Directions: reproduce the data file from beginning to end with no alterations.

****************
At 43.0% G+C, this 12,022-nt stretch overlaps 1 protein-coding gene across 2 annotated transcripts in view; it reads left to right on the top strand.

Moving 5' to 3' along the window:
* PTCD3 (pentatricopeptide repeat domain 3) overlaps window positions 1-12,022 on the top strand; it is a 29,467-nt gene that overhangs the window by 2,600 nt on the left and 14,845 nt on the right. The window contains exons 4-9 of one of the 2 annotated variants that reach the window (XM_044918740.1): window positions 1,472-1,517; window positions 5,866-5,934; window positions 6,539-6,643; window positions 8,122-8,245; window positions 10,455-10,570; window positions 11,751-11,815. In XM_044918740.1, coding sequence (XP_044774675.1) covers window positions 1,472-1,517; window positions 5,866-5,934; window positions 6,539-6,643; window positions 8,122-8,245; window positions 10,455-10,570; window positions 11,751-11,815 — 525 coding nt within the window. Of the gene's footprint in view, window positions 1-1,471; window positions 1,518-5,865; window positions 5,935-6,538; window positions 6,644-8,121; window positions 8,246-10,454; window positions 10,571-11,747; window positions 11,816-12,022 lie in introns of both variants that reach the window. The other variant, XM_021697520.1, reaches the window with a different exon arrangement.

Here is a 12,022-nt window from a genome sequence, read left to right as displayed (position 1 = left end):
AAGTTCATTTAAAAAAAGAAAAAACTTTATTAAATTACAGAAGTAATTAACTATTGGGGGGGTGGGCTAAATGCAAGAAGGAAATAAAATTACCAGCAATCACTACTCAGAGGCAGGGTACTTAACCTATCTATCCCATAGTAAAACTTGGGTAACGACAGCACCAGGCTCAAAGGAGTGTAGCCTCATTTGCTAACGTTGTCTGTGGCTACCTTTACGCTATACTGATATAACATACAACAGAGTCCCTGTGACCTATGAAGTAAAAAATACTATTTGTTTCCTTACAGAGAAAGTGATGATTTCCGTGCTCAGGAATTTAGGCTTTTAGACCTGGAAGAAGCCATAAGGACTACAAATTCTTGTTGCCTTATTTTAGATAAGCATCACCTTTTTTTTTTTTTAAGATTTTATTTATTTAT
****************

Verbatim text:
At 43.0% G+C, this 12,022-nt stretch overlaps 1 protein-coding gene across 2 annotated transcripts in view; it reads left to right on the top strand.

Moving 5' to 3' along the window:
* PTCD3 (pentatricopeptide repeat domain 3) overlaps window positions 1-12,022 on the top strand; it is a 29,467-nt gene that overhangs the window by 2,600 nt on the left and 14,845 nt on the right. The window contains exons 4-9 of one of the 2 annotated variants that reach the window (XM_044918740.1): window positions 1,472-1,517; window positions 5,866-5,934; window positions 6,539-6,643; window positions 8,122-8,245; window positions 10,455-10,570; window positions 11,751-11,815. In XM_044918740.1, coding sequence (XP_044774675.1) covers window positions 1,472-1,517; window positions 5,866-5,934; window positions 6,539-6,643; window positions 8,122-8,245; window positions 10,455-10,570; window positions 11,751-11,815 — 525 coding nt within the window. Of the gene's footprint in view, window positions 1-1,471; window positions 1,518-5,865; window positions 5,935-6,538; window positions 6,644-8,121; window positions 8,246-10,454; window positions 10,571-11,747; window positions 11,816-12,022 lie in introns of both variants that reach the window. The other variant, XM_021697520.1, reaches the window with a different exon arrangement.

Here is a 12,022-nt window from a genome sequence, read left to right as displayed (position 1 = left end):
AAGTTCATTTAAAAAAAGAAAAAACTTTATTAAATTACAGAAGTAATTAACTATTGGGGGGGTGGGCTAAATGCAAGAAGGAAATAAAATTACCAGCAATCACTACTCAGAGGCAGGGTACTTAACCTATCTATCCCATAGTAAAACTTGGGTAACGACAGCACCAGGCTCAAAGGAGTGTAGCCTCATTTGCTAACGTTGTCTGTGGCTACCTTTACGCTATACTGATATAACATACAACAGAGTCCCTGTGACCTATGAAGTAAAAAATACTATTTGTTTCCTTACAGAGAAAGTGATGATTTCCGTGCTCAGGAATTTAGGCTTTTAGACCTGGAAGAAGCCATAAGGACTACAAATTCTTGTTGCCTTATTTTAGATAAGCATCACCTTTTTTTTTTTTTAAGATTTTATTTATTTAT